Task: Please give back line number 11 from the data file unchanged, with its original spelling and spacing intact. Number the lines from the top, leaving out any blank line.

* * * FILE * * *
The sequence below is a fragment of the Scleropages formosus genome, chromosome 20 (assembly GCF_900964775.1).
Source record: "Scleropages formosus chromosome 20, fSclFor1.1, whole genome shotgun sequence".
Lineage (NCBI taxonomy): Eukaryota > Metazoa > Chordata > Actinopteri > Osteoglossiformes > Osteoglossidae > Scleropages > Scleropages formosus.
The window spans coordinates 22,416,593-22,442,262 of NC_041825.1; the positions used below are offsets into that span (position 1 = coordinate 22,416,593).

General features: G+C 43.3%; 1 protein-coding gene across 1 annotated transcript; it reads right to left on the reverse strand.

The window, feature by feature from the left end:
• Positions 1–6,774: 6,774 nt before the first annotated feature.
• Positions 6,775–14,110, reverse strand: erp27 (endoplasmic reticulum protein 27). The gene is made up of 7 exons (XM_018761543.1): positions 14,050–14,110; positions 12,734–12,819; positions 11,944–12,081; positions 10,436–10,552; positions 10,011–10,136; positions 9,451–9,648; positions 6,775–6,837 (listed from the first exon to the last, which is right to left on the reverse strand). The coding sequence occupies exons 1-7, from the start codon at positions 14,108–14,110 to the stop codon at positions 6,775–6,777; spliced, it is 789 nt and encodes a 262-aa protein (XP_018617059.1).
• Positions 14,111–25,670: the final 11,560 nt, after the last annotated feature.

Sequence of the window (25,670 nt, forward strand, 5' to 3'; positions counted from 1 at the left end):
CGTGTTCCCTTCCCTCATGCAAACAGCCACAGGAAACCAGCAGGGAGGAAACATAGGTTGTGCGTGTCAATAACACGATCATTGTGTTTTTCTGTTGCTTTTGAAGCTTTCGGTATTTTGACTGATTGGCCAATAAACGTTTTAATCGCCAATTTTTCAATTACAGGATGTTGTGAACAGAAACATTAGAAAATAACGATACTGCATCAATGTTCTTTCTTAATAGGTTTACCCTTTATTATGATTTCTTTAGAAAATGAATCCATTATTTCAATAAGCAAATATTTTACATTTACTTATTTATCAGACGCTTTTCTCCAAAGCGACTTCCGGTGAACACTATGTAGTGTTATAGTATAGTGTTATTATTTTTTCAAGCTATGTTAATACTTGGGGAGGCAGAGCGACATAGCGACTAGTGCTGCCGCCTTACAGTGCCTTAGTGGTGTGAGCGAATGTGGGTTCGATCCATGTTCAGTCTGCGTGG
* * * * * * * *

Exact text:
CGTGTTCCCTTCCCTCATGCAAACAGCCACAGGAAACCAGCAGGGAGGAAACATAGGTTGTGCGTGTCAATAACACGATCATTGTGTTTTTCTGTTGCTTTTGAAGCTTTCGGTATTTTGACTGATTGGCCAATAAACGTTTTAATCGCCAATTTTTCAATTACAGGATGTTGTGAACAGAAACATTAGAAAATAACGATACTGCATCAATGTTCTTTCTTAATAGGTTTACCCTTTATTATGATTTCTTTAGAAAATGAATCCATTATTTCAATAAGCAAATATTTTACATTTACTTATTTATCAGACGCTTTTCTCCAAAGCGACTTCCGGTGAACACTATGTAGTGTTATAGTATAGTGTTATTATTTTTTCAAGCTATGTTAATACTTGGGGAGGCAGAGCGACATAGCGACTAGTGCTGCCGCCTTACAGTGCCTTAGTGGTGTGAGCGAATGTGGGTTCGATCCATGTTCAGTCTGCGTGG